It is also said of course the final resting place of Alexander MacLeod of Dunvegan and Harris (Alasdair Crotach) (d. 1547), - known also as the Humpback, has one of the most exquisite burial sites.
It is said that he had ordered and supervised the making of his gravestone, nineteen years prior to him dying. By making the decision to be buried in The Isle of Harris, he was breaking with tradition, as the previous chiefs of his clan had until then been buried in Iona.
It again Fell into disuse - Restored again in 1873
Again the church fell into disuse and was last restored on the instructions of the Countess of Dunmore.
A carving in the stone at St Clements Church, Rodel, Western Isles.
Glass Covered Information Tablet
with coin offerings which people have left
Remains of a Late Medieval Cross
Straight opposite the door as you enter you - in a small window opening - you see the remains of a medieval cross showing the crucifixion to the front of it on display.
Tomb of Alexander Macleod - Alasdair Crotach - in South Wall Recess
The magnificent tomb of Alasdair Crotach's / Alexander Macleod , made in 1528, two decades before his death, lies in an arched recess in the south wall of the chancel. Carved in black gneiss depicting a knight in armour - an effigy of himself dressed in full armour, guarded by 2 crouching lions. It has both gothic and celtic undertones and motifs.
The inclusion of the Virgin Mary with a bishop at each side could strike you as being strange for an area which was predominantly Protestant - however this really is probably due to St Clements having been built well before The Reformation.
There is a hunting scene with dogs and deer, a castle and galley (MacLeod emblems) and Saint Michael and the Devil at the weighing of souls.The tomb of Alexander also has panels with carvings of the 12 Apostles, angels, the Holy Trinity, the 4 Evangelists, a 12-rayed sun, the Virgin and Child, several bishops - maybe one is St Clement himself.
The Remains of The Medieval Cross
Carving above Alistair Crotachs - Alexander Macleod's Tomb
Virgin Mary - A bishop at each side
|5 Grave slabs In The North Transept
In the north transept are 5 grave slabs, displayed against the wall. Four are medieval and were moved from their original position in the choir floor to protect them. A fifth (the one on the extreme right of the picture) which is dated 1725 - came from a caibeal outside near the tower - the initials probably stand for Roderick Campbell and his wife Ann MacSween. ( Campbell may have been a former Chamberlain of Harris.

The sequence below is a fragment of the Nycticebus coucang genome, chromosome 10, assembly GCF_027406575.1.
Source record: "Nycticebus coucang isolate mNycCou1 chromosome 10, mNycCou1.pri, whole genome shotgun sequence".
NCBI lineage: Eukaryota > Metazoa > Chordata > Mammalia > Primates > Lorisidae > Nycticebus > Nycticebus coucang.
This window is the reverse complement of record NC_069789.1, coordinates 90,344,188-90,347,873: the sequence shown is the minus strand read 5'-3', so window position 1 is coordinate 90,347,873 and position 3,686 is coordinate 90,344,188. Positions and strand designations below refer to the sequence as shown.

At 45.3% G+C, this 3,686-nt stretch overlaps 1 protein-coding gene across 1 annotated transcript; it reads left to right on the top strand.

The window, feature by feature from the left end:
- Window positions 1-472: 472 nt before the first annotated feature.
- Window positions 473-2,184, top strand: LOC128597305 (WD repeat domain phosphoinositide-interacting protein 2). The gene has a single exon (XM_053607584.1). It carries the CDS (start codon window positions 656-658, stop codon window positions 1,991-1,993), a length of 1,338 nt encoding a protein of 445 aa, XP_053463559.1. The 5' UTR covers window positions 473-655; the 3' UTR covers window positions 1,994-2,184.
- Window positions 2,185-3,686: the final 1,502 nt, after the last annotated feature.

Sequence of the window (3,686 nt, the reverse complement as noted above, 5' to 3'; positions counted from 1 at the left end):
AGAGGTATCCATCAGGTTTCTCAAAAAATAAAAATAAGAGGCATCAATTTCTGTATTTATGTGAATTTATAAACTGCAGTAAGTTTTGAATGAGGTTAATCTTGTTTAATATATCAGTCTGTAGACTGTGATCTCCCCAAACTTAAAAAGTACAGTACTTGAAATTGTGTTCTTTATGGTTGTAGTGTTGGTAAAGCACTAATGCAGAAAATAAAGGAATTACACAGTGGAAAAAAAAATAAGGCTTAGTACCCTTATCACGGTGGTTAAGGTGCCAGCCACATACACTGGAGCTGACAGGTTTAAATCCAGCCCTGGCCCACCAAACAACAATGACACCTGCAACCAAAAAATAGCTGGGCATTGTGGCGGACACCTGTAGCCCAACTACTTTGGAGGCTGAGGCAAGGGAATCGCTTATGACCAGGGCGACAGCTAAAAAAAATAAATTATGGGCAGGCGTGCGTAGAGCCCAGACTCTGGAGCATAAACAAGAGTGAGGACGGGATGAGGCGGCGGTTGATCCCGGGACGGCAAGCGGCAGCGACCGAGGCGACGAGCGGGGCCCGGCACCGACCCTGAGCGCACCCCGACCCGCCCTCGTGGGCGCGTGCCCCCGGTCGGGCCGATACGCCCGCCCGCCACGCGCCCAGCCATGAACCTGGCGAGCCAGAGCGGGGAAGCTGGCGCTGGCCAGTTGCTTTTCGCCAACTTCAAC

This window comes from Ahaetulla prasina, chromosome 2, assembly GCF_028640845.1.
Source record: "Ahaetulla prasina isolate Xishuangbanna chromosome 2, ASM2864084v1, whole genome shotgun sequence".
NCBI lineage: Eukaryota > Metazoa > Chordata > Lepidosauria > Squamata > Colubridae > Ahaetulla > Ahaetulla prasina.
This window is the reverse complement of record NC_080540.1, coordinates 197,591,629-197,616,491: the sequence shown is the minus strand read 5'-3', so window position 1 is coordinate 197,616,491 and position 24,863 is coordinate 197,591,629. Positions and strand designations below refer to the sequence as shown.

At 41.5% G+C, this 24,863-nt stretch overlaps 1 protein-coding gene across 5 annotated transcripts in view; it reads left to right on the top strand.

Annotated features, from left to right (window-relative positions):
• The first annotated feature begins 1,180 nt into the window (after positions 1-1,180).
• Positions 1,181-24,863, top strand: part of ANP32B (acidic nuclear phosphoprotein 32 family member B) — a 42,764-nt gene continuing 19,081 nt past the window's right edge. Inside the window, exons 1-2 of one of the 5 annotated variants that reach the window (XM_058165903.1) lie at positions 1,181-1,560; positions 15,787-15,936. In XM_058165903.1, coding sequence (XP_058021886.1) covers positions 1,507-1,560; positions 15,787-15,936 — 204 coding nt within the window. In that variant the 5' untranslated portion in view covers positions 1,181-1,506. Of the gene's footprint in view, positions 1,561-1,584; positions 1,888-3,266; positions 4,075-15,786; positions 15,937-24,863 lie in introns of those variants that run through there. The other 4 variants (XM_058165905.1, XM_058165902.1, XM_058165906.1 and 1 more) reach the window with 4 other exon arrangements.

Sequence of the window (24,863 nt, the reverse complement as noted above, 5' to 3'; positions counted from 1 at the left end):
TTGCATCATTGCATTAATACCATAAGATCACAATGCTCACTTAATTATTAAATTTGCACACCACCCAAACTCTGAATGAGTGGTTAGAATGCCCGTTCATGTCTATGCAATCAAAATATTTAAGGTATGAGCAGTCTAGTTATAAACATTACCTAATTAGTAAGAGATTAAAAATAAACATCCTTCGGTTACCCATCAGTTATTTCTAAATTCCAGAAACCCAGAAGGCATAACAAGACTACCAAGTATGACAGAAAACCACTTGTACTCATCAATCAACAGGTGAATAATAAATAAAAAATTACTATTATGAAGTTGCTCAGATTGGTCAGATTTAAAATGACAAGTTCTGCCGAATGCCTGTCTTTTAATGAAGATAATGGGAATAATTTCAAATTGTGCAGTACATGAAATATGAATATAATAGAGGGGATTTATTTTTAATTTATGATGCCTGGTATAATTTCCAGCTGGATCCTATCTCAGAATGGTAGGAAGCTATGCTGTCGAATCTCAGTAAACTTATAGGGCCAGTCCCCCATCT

The other notable tomb, with a triangular pediment in the nave's south wall, is probably that of Alasdair Crotach's son, William, 9th Chief. The tomb has a triangular pediment
The Tower at St Clements Church
The tower itself is accessed through a door at the West End - which you will be surprised to see a very dark ( and I mean very dark) stone staircase which is inbuilt into the thick stone walls. The tower is built on an outcrop of rock, at a higher level than the rest of the church. There are several carved panels facing the four cardinal points, one of which has the figure of a bishop - perhaps St Clements himself. It is supposed that St Clement was the 3rd Bishop of Rome after St Peter, and was much favoured as a patron of churches in the medieval norse world. Perhaps this would account for the size of St Clements Church large by Hebridean standards - only the Benedictine Abbey on Iona is larger.
Once you get past the stone staircase - leading to the first landing - you then encounter a wooden step ladder - which leads upwards - it is almost vertical. It consist of thankfully - only t a few steps and you are then on another landing - where there is a second vertical step ladder leading you to the very top of the tower. Apart from the magnificent views - you will see that in the window recesses - many people leave their offerings - as it often the custom in churches - there are sweets - tobacco - and lots of small pieces of paper - containing verses or prayers - that people have left.
Outside the church there are lots of burial places of many of The Macleods. They really are quite magnificent as there are separate 18th century Caibeals (small burial enclosures/chapels).
Tomb of John Macleod at St Clements Church - Rodel
Graveslab of 1725
Tomb of William Macleod
Burial Chamber 18th Century Caibeal